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Update/getting your advice on the perfect portrait setup for my M50


So this has been interesting. I'm somewhere above beginner, I'd say, and for my fashion/portraiture work was looking to home in on my perfect solution.


I began with the expected kit lens and 50mm f1.8 with Canon adapter. Absolutely fell in love with the nifty and really, almost anytime I diverge from 50 at 1.8, regret it. It's just a perfect set up for 95% of the shots I take.


Well, almost perfect :). I didn't know about the sensor scaling aspect before purchasing and so the zoom-in with the 50 has been hampering me sometimes. Really, besides that it's been awesome.


Anyway, my attention was directed to the native 32mm f1.4 and it looked really impressive, especially given Canon designed it to scale to the equivalent of about 50mm.


Now, I'm just starting off and can't blow $300 on a speculative lens, so I started looking at rental places around me. As I somewhat expected, they don't stock $300 lenses :). But, last night I saw an EF 35mm f1.4 that many places carry and thought, "oh, THIS is going to be cool!" I confirmed with Canon support that it would be more or less the same as the native 32 (though I was of course expecting higher overall quality) and excitedly rented one nearby for $30 this morning for today's shoot. Wow what a beast, physically-speaking.


I take it to the shoot and no joke, 3 or 4 shots in and I'm RACING to swap my 50 back on there. The shots from the 35 were looking awful by comparison. For starters, the sharpness/color/overall quality were no better, but critically, the perspective change made the subject look awful. I didn't expect such a dramatic change going just from 50 to 35 (especially since Canon picked this length for their M portrait lens), but there it was!


So anyway, I decided 50 is much, much more my taste for these shots.


I happened to come across the Speed Booster last night when looking at random videos along these lines, and I think (?) that's the right solution for me. I get to keep 50mm perspective but get to undo the scaling, more or less.


But I am, alas, barely above beginner when it comes to such things. Should I consider anything else given all the above? I'm zoomed in too much as is but love the 50 perspective. I saw that the Speed Booster degrades image quality more than the Canon adapter so am a little hesitant on that front.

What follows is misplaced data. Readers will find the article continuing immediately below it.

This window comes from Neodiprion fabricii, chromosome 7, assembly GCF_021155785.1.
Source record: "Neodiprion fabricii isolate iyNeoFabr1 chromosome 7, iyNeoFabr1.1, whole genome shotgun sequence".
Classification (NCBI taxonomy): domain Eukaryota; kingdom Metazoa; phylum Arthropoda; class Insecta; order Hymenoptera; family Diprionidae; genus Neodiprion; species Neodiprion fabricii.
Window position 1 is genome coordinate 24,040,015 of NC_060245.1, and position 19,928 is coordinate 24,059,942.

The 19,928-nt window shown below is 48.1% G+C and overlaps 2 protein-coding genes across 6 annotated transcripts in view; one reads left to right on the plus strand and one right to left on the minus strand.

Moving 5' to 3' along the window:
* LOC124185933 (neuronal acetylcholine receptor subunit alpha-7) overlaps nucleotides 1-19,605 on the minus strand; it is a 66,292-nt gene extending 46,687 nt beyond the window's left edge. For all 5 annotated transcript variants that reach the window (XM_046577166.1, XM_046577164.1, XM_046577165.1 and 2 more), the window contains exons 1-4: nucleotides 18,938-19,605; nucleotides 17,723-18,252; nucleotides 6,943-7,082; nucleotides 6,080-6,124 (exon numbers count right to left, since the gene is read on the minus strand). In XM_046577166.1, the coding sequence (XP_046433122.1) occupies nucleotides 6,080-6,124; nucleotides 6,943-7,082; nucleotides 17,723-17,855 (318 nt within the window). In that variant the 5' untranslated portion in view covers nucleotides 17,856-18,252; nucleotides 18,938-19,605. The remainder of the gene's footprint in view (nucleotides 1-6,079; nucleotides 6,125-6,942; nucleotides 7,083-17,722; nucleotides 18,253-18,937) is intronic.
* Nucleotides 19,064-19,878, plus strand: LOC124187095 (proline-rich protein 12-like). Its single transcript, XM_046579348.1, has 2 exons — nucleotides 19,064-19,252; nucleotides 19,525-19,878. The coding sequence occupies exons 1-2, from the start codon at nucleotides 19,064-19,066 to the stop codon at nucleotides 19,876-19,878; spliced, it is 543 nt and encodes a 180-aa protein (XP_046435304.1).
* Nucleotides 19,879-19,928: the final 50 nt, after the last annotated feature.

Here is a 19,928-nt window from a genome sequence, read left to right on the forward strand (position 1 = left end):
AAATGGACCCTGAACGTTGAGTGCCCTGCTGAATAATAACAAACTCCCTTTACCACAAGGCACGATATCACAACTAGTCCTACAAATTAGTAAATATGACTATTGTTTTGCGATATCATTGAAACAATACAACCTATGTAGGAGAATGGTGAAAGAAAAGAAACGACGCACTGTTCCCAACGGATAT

Anyway thanks for reading along and would love to get your thoughts!



Stick with your 50mm.  It is your best choice. Do not use any add-ons like the Speed booster.  Most of that stuff is junk.


I don't know where you got the idea of "scaling".  But it is incorrect.  There is just AOV or angle of view.  Since the sensor is smaller in the M50 than a 35mm camera is has a different AOV. But only if you are comparing the two. There is no reason to do that.  Certain AOV enhance the human face.  It happens the 50mm on your camera and/or 85mm of a FF camera do this well.


You can check an AOV chart to see where these lenses fall.  You will notice the 35mm on a M50 is way out of the specs.


The lens of choice for the pros seems to be the 70-200mm zoom anymore.  It is what I use on my 1DX. However there is no equivalent FL for the M50 I know of.  Roughly a 48-130mm zoom? Maybe someone else knows of one?

EOS 1DX and 1D Mk IV and less lenses then before!

Bingo! I think you got it.
Yes the AOV suggested is considered best.

Crop factor was a phrase coined so people could compare a lens for one format to another. Otherwise it is useless and totally confusing.
EOS 1DX and 1D Mk IV and less lenses then before!

Right, and I was also going to say it seems like what we (noobs that is :)) are suffering from is the fact that full frame was such a prevalent thing for so long that focal lengths *for that sensor* became so ingrained/understood to be certain AOVs that that became the standard.


The king is dead, long live AOV?